Biodiversity Surveys conducted in 2003, 2012 and 2014 have identified around 566 plant species from various habitus; 11 mammal species originating from 7 families; and 94 species of birds. The unique natural heritage in Belitong Island is The Belitong Tarsiers (Cephalopachus bancanus satator) and the Asian Arowana (Scleropages formosus).


The Belitong Tarsiers

The Belitong Tarsiers are an endemic tarsier in Belitung Island recognized as one of sub-species of Cephalopachusbancanus genus. The Belitong Tarsiers can be characterised based on the morphology and molecular investigations. The morphology of Belitong Tarsiers highlights the non massive dense hair, gray colour background, and no vocal duets in the morning (Shekell, 2008; Groves and Shekelle, 2010; Fodgen, 1974; Yustian, 2007). The molecular analysis proved that they were classified as the Cephalopachus genera. This has changed from the previous authors which categorized them into Tarsius genera.

The Belitong Tarsiers inhabit the dry and shrub land and the secondary dry land. Those areas are the habitat for the insects which are food for the Belitong Tarsiers (Fitriana et al, 2016). Trees in the dry and shrub land and the secondary dry land have been well developed in the poor nutrients soil which was mainly composed by the transported weathering of the rich silica material from the granite rock (Whitmore 1984; Whitten et al. 1984; MacKinnon et al, 1996). This rock is commonly found in the northwest of the Belitung Island..


The Asian Arowana

The Asian Arowana is a premium ornamental fish which can be distinguished from other sub-species of Scleropages based on physical appearance such as dark green dorsal colour, ventral side silver colour and shining laterraly (Weber and De Beaufort, 1913). This has existed since the Early Cretaceous period (112 – 146 mya) during the Gondwanaland divergence. One of the separated continents moved towards north across the Paleo Indian Ocean at Tethys Sea on the Indian subcontinent carrying the Arowana.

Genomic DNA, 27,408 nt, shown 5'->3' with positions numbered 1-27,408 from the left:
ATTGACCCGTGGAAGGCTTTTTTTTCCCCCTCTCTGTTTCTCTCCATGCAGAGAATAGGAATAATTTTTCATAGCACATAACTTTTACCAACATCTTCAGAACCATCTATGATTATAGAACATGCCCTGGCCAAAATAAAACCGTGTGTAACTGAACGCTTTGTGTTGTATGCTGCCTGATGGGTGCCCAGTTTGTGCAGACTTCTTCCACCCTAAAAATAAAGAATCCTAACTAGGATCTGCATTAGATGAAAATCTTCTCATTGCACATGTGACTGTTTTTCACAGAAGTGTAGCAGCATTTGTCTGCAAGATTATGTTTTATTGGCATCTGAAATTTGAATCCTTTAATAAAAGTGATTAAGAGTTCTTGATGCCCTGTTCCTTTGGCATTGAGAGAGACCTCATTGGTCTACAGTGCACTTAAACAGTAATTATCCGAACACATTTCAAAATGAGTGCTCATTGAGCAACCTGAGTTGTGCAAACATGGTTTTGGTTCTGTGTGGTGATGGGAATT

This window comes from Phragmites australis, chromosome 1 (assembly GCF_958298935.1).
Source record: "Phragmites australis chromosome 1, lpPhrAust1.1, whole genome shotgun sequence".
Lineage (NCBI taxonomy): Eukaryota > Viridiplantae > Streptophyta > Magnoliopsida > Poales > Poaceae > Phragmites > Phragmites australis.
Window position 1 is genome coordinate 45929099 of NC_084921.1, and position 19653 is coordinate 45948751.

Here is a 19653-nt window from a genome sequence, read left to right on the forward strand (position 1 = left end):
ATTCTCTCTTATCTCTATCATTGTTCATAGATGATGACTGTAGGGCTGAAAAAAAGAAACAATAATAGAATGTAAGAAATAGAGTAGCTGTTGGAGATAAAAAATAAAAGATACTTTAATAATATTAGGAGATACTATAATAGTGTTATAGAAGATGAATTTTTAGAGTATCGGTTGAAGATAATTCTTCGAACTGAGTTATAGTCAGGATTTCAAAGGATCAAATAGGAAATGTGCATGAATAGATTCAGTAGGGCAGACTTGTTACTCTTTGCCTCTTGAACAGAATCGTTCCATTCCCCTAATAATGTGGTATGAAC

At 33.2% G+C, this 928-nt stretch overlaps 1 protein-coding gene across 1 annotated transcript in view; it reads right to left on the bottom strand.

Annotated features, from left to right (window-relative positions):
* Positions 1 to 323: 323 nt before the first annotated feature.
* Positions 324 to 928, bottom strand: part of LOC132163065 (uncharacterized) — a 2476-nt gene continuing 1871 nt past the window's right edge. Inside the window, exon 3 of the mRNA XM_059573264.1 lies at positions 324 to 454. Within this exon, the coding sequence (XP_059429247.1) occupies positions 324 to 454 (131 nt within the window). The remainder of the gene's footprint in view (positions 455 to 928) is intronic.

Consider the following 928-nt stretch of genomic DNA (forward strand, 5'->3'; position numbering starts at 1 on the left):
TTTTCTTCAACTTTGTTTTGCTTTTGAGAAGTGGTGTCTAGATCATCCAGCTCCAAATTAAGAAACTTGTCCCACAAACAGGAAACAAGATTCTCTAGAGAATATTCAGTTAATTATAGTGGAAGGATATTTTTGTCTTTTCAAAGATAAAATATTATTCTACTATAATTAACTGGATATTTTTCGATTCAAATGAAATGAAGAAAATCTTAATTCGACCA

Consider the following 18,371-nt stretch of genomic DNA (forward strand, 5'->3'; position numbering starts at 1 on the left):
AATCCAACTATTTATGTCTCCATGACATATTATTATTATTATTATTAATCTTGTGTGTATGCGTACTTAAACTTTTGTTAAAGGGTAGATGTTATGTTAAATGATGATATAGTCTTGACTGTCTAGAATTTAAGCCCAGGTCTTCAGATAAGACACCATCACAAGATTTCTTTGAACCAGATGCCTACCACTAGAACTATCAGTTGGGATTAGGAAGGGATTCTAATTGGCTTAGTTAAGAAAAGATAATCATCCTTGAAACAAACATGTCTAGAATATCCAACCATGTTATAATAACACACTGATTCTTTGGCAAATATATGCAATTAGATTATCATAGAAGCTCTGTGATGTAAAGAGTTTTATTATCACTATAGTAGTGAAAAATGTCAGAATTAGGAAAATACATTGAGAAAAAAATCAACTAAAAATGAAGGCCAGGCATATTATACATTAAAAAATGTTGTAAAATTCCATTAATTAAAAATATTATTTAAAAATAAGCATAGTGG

Then, another divergence between Asian and Australasian occured 138 ± 18 mya when the Indian sub-continent separated from the Gondwana land. The India subcontinent merged into the Eurasia which was consistent with the Asian Arowana fossil ages in central Sumatra (Sanders, 1934); indicating that the Asian Arowana came from the Indian subcontinent (Kumazawa and Nishida, 2000).

The Asian Arowana distribution in Belitung occurred during the last glacial maximum period which can be traced to the Paleo Sunda rivers. The ancient East Sunda rivers flowed crossing from the present-day Java Sea to Bali. This river branched to north coast of Java, and south coast of Kalimantan (Solihuddin, 2014). This river is responsible to the Asian Arowana distribution in Belitung Island which can originally be found in the Lenggang River, East Belitung (Yunita, 2004).


The Heath Forest

The heath forest, one example of a desert ecosystem, is commonly found in the island. The forests have a layer of podzol soil, high levels of silica, acidic (ph less than 5.5), low oxygen content and an iron layer in the soil. The iron and tannin layers make the waters in the heath habitat brown.

Rarely, there are trees with large stem diameters and relatively flat canopy layers. The function of this forest along with other forests as a source of natural medicine was very prominent in the past, and is still now in several places.

There are 224 plant species and 72 families found in the heath forests obtained from various habitus and growth rates (Oktavia, 2012). Oktavia (2012) further stated that the most cured disease group with the use of medicinal plants is fever and heartburn.

Nepenthes sp. is one of the typical plants of shellfish found in heath forest. There are four types of Nepenthes including Nepenthes ampullaria (Munawaroh, 2012).